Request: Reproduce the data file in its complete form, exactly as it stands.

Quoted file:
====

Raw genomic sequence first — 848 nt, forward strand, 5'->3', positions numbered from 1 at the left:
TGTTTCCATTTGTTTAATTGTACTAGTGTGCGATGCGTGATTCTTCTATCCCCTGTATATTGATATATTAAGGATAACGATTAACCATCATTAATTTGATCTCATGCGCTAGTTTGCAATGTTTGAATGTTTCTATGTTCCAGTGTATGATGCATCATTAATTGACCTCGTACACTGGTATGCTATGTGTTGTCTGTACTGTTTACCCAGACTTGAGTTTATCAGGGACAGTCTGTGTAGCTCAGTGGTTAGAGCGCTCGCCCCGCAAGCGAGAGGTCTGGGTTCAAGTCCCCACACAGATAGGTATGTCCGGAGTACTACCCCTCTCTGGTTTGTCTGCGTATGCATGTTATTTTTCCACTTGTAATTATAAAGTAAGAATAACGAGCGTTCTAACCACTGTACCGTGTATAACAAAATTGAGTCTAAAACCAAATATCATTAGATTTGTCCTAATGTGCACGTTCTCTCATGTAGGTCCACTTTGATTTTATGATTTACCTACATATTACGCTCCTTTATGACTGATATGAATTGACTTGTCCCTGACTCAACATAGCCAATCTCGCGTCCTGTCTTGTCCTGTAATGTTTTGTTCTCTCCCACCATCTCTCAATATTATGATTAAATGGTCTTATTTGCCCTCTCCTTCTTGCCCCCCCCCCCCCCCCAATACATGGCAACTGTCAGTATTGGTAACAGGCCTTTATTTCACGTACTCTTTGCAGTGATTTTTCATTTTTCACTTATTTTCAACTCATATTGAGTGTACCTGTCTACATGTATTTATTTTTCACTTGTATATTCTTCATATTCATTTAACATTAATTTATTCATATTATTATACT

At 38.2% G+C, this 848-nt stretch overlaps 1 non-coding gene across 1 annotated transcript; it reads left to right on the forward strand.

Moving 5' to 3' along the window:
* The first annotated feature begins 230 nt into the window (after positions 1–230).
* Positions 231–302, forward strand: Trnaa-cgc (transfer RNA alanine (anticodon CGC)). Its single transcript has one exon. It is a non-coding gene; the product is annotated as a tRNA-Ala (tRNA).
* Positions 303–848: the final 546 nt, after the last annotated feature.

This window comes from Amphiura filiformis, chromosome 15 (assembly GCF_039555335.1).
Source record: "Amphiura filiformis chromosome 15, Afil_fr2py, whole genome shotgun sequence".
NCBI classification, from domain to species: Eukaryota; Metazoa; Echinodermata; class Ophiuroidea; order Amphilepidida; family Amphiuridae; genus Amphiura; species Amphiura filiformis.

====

Raw genomic sequence first — 848 nt, forward strand, 5'->3', positions numbered from 1 at the left:
TGTTTCCATTTGTTTAATTGTACTAGTGTGCGATGCGTGATTCTTCTATCCCCTGTATATTGATATATTAAGGATAACGATTAACCATCATTAATTTGATCTCATGCGCTAGTTTGCAATGTTTGAATGTTTCTATGTTCCAGTGTATGATGCATCATTAATTGACCTCGTACACTGGTATGCTATGTGTTGTCTGTACTGTTTACCCAGACTTGAGTTTATCAGGGACAGTCTGTGTAGCTCAGTGGTTAGAGCGCTCGCCCCGCAAGCGAGAGGTCTGGGTTCAAGTCCCCACACAGATAGGTATGTCCGGAGTACTACCCCTCTCTGGTTTGTCTGCGTATGCATGTTATTTTTCCACTTGTAATTATAAAGTAAGAATAACGAGCGTTCTAACCACTGTACCGTGTATAACAAAATTGAGTCTAAAACCAAATATCATTAGATTTGTCCTAATGTGCACGTTCTCTCATGTAGGTCCACTTTGATTTTATGATTTACCTACATATTACGCTCCTTTATGACTGATATGAATTGACTTGTCCCTGACTCAACATAGCCAATCTCGCGTCCTGTCTTGTCCTGTAATGTTTTGTTCTCTCCCACCATCTCTCAATATTATGATTAAATGGTCTTATTTGCCCTCTCCTTCTTGCCCCCCCCCCCCCCCCAATACATGGCAACTGTCAGTATTGGTAACAGGCCTTTATTTCACGTACTCTTTGCAGTGATTTTTCATTTTTCACTTATTTTCAACTCATATTGAGTGTACCTGTCTACATGTATTTATTTTTCACTTGTATATTCTTCATATTCATTTAACATTAATTTATTCATATTATTATACT

At 38.2% G+C, this 848-nt stretch overlaps 1 non-coding gene across 1 annotated transcript; it reads left to right on the forward strand.

Moving 5' to 3' along the window:
* The first annotated feature begins 230 nt into the window (after positions 1–230).
* Positions 231–302, forward strand: Trnaa-cgc (transfer RNA alanine (anticodon CGC)). Its single transcript has one exon. It is a non-coding gene; the product is annotated as a tRNA-Ala (tRNA).
* Positions 303–848: the final 546 nt, after the last annotated feature.

This window comes from Amphiura filiformis, chromosome 15 (assembly GCF_039555335.1).
Source record: "Amphiura filiformis chromosome 15, Afil_fr2py, whole genome shotgun sequence".
NCBI classification, from domain to species: Eukaryota; Metazoa; Echinodermata; class Ophiuroidea; order Amphilepidida; family Amphiuridae; genus Amphiura; species Amphiura filiformis.